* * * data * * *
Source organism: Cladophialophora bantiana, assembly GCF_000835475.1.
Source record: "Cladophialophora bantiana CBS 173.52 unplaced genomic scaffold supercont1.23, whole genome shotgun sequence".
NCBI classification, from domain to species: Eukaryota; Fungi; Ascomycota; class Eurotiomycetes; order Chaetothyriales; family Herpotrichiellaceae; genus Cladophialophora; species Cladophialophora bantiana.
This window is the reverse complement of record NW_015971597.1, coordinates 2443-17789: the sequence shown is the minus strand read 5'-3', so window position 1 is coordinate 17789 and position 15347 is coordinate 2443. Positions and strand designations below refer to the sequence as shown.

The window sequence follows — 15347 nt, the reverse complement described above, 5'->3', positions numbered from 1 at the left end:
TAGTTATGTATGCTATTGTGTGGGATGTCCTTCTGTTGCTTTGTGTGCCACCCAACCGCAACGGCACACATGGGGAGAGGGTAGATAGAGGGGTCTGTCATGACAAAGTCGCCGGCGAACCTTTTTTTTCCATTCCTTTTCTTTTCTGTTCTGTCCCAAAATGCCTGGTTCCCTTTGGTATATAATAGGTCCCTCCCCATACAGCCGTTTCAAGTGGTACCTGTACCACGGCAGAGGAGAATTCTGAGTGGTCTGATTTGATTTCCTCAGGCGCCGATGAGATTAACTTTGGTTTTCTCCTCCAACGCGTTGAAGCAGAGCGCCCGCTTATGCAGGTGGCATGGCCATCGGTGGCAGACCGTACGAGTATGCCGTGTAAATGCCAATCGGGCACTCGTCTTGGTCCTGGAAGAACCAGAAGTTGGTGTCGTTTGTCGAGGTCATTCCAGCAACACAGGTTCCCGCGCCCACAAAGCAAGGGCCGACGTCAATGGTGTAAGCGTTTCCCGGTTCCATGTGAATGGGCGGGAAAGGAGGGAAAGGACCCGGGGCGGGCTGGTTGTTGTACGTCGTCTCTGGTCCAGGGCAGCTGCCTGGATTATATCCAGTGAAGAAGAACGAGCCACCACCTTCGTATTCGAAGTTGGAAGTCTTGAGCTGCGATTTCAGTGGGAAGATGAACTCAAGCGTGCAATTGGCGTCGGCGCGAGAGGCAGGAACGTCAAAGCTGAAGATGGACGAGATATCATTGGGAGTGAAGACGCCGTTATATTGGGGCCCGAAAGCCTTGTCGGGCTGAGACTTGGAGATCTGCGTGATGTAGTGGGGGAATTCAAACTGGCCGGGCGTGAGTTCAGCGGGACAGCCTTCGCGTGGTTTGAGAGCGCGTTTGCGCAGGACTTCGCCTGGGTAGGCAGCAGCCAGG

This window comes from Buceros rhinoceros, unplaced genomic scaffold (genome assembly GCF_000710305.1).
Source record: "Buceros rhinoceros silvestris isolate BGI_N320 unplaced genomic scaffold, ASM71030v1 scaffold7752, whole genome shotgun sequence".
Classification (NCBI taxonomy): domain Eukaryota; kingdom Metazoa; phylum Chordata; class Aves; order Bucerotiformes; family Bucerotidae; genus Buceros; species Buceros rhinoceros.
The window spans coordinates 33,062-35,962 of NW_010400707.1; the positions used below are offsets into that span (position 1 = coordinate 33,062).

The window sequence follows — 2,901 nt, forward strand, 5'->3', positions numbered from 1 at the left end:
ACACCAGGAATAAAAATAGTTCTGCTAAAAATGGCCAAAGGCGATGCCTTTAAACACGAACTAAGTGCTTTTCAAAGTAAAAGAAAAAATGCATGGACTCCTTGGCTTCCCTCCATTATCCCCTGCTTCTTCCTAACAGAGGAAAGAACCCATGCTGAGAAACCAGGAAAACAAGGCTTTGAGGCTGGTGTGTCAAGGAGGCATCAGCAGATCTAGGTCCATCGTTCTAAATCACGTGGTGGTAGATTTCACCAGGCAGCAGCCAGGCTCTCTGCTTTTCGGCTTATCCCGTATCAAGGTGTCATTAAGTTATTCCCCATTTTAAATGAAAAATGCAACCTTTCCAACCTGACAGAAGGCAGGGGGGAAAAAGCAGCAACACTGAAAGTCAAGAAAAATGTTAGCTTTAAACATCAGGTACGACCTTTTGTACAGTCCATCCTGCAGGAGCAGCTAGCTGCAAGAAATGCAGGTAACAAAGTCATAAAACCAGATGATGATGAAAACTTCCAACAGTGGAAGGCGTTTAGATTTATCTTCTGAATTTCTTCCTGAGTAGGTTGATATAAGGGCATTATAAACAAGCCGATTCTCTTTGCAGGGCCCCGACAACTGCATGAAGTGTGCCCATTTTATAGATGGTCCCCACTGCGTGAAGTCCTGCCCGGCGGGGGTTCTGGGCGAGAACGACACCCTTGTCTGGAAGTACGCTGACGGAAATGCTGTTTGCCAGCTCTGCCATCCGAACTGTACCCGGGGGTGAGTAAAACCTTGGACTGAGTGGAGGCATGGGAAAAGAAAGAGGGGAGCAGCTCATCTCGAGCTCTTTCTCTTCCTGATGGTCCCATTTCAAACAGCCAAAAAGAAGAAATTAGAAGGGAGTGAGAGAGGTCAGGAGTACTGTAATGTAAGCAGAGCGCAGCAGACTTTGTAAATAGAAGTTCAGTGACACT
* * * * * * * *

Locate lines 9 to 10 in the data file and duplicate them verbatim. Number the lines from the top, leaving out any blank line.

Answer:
Classification (NCBI taxonomy): domain Eukaryota; kingdom Metazoa; phylum Chordata; class Aves; order Bucerotiformes; family Bucerotidae; genus Buceros; species Buceros rhinoceros.
The window spans coordinates 33,062-35,962 of NW_010400707.1; the positions used below are offsets into that span (position 1 = coordinate 33,062).